With so many new technologies appearing seemingly every day it’s easy to get lost in all of the acronyms. Sometimes even when they are spelled out things aren’t that much clearer.
Business process automation and robotic process automation are both aimed at optimizing your workflow but they go about it differently. Let’s look at both of them closer.
What is BPA
Business process automation (BPA) is an approach that focuses on streamlining whole tasks from beginning to the end. It transforms the elements of the workflow to not require any human intervention.
This boosts overall productivity and buys your staff more time for doing other tasks in parallel with the automated ones.
BPA software is developed in a way so that completion of one individual operation triggers the start of the next one. This way they are holistically automated.
As an example, HR processes require a lot of tedious paperwork that can be entirely streamlined across multiple departments. This makes their work substantially easier.
This allows companies to completely eliminate some annoying, yet necessary, jobs from their day-to-day routine. The distractions won’t be a factor either. By virtue of this, the chances of burnout among your staff fall significantly.
What is RPA
Robotic process automation (RPA) is an approach that streamlines specific tasks that people do. It aims to replicate their actions via bots. By virtue of being a more narrow and targeted practice, it is easy to implement. Streamlining manual operations improves the overall productivity of the staff.
It is a software-based approach. Robotic process automation solutions come in the form of applications. Since these solutions can be targeted at a wide variety of jobs, they can take on many forms.
The one unifying quality is the specific nature of the bot’s program. It has one task that is optimized to be done as efficiently as possible. You can adopt a number of tools like this to eliminate the most irritating tasks from your working hours, or you can streamline an entire process. By this logic, the latter approach is in itself a form of BPA.
The companies that employ many people to do simple repetitive digital tasks are usually the ones that would benefit the most from RPA. These companies include banks, insurance companies, utilities, and many others.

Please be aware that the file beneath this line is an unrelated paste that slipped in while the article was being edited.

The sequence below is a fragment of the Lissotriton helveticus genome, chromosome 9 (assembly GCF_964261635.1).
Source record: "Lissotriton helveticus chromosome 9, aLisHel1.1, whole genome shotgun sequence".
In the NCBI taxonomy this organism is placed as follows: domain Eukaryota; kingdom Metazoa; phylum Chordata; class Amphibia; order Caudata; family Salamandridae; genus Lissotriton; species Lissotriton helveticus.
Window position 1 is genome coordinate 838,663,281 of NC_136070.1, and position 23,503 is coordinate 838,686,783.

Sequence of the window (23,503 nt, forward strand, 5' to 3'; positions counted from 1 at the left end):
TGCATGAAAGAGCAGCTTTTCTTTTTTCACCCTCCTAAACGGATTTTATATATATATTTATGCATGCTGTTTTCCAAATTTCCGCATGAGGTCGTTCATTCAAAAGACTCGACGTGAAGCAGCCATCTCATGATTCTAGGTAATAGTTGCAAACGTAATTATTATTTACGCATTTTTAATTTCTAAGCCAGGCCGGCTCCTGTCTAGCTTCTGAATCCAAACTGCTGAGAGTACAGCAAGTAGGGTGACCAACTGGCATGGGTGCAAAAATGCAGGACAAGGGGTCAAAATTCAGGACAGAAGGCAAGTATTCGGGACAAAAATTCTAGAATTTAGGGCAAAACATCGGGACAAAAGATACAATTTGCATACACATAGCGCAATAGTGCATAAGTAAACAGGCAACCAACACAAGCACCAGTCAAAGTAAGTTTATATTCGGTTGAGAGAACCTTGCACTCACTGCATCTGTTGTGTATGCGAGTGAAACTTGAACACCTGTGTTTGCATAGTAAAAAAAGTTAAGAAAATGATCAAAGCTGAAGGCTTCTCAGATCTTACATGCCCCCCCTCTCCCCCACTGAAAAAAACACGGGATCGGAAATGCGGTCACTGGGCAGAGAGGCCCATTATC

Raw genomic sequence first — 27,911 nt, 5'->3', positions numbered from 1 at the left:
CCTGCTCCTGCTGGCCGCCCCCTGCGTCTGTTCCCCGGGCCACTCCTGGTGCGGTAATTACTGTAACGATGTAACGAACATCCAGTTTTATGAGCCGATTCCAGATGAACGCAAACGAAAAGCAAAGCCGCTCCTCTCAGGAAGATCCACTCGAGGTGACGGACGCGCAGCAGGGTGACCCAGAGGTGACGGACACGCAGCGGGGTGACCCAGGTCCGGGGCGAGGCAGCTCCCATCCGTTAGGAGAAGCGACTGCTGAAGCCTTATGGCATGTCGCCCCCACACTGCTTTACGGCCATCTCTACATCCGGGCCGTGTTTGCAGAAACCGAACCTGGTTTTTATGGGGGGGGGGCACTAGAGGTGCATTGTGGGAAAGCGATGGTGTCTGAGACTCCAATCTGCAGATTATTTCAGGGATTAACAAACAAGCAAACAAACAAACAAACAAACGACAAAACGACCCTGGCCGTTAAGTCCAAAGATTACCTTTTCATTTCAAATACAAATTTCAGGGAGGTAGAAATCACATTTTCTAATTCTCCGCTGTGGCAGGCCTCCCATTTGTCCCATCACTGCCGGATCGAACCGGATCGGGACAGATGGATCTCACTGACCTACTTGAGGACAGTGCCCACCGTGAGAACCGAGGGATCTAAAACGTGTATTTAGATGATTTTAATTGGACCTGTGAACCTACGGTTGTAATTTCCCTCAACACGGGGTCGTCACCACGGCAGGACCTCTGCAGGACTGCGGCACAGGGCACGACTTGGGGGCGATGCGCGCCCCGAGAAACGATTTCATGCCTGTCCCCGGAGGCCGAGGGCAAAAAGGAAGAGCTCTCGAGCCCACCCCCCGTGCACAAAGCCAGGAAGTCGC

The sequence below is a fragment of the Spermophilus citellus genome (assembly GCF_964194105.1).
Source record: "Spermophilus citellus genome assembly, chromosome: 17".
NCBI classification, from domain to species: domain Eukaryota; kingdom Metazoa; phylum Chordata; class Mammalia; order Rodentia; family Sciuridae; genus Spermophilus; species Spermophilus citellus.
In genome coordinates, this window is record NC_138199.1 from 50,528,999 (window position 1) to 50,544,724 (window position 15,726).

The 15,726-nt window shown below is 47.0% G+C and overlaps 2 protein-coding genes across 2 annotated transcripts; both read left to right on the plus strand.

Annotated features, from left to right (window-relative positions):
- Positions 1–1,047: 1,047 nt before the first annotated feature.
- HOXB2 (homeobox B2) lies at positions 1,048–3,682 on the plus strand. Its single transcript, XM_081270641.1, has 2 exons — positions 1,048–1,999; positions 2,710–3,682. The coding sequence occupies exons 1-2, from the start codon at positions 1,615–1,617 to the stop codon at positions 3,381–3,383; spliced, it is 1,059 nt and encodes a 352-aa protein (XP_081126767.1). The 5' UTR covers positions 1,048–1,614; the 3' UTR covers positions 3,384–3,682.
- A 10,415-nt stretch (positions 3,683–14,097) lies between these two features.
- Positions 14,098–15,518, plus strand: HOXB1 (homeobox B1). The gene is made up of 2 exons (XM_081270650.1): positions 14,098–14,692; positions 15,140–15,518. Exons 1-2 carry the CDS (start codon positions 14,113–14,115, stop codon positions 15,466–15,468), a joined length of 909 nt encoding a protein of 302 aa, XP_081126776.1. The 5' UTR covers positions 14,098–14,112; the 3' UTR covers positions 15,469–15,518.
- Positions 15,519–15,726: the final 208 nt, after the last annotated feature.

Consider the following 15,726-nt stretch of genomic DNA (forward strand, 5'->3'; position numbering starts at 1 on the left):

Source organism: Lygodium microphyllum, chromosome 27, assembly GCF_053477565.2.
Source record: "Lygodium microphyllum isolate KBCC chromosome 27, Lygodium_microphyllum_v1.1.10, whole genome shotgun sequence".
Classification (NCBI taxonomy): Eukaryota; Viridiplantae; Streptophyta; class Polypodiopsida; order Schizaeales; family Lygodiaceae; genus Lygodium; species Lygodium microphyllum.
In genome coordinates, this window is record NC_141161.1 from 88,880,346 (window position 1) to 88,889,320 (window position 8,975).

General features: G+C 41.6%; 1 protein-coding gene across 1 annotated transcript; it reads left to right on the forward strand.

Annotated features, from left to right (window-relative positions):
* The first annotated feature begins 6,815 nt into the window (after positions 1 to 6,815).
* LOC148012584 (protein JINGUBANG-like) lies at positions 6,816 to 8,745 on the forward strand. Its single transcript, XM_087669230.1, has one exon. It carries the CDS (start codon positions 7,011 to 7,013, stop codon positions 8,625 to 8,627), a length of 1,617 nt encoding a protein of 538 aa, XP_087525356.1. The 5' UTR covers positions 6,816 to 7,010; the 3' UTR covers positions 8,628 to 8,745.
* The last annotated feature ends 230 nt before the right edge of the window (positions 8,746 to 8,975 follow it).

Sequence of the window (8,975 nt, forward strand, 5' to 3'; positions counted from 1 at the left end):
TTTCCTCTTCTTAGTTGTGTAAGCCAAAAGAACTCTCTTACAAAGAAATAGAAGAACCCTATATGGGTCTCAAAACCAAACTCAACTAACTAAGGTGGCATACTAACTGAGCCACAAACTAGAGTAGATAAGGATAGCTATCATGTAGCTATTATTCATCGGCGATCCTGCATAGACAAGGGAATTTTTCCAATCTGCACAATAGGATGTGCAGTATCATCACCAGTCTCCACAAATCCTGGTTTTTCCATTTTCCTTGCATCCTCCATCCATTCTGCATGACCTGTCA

However, it has certain limitations. Robots aren’t known to be flexible and have one job. If the requirements change even slightly, the bot has to be reconfigured. That means you need an IT infrastructure to support them.
The main difference between the two practices is the scope. Think of is as tactic vs strategy. While one is responsible for the automation of an entire system of operations, the other is for a specific task.
Here is a workflow automation example for eCommerce order processing. An RPA solution would go something along the lines of instant database updates for each customer. A BPA solution, on the other hand, would do everything from such database updates and payment, down to the warehouse and stock management.
The implementation is also different. Bots can be integrated into practically any automatable process as a software application. The setup and configuration of RPA tools are easy and quick too.
As a result, this approach is currently the more popular of the two. It is easier to market and more easily understandable for the potential adopters.
Unlike the inflexible RPA bots, BPA software is often customizable. They need IT support too, but a single adjustment won’t throw off the entire system. That makes BPA tools more reliable, generally speaking.
For this reason, when choosing between the two, you should first determine what kind of solution you need. If you require automation of a simple task, go with RPA. However, if a more robust and wider-scope project is needed, then business process automation will yield better results.
Both BPA and RPA have the same idea in mind. Optimizing boring and laborious operations in order to increase the productivity of staff and the business as a whole. They have other similarities too.
For instance, they are aimed at the creation of software that will streamline the repetitive tasks and make them run in the background and in the employee’s downtime.
Both of them use software as a method of implementation. Also, they can be configured or customized to suit the specific needs of the end-user. In that sense, the two practices are largely similar.
Another similarity is the fact that they aren’t a universal solution to all of your problems. Yes, they can disrupt your workflow and boost productivity in a major way.
But for this to be the case, the core of the process should be reliable. At the end of the day, automation won’t fix an inherently suboptimal operation.
Both of these approaches are also fairly easy to implement when compared to other practices such as business process management (BPM). They don’t require you to reevaluate the core principles of your organization and transform its entire philosophy.
Just like with BPA vs BPM argument, it doesn’t really have to be a mutually exclusive choice. In practice, business process automation often incorporates RPA software as a part of it or consists of a number of them.
Business process automation solutions inherently consist of many robots put together in a cohesive tool that automates the entirety of the process. At the same time, RPA often benefits from being included in a larger system.
Sure, it’s not necessary, and automating a single task can save you hours of time. However, to get the most benefits, RPA and BPA can and indeed should be adopted together.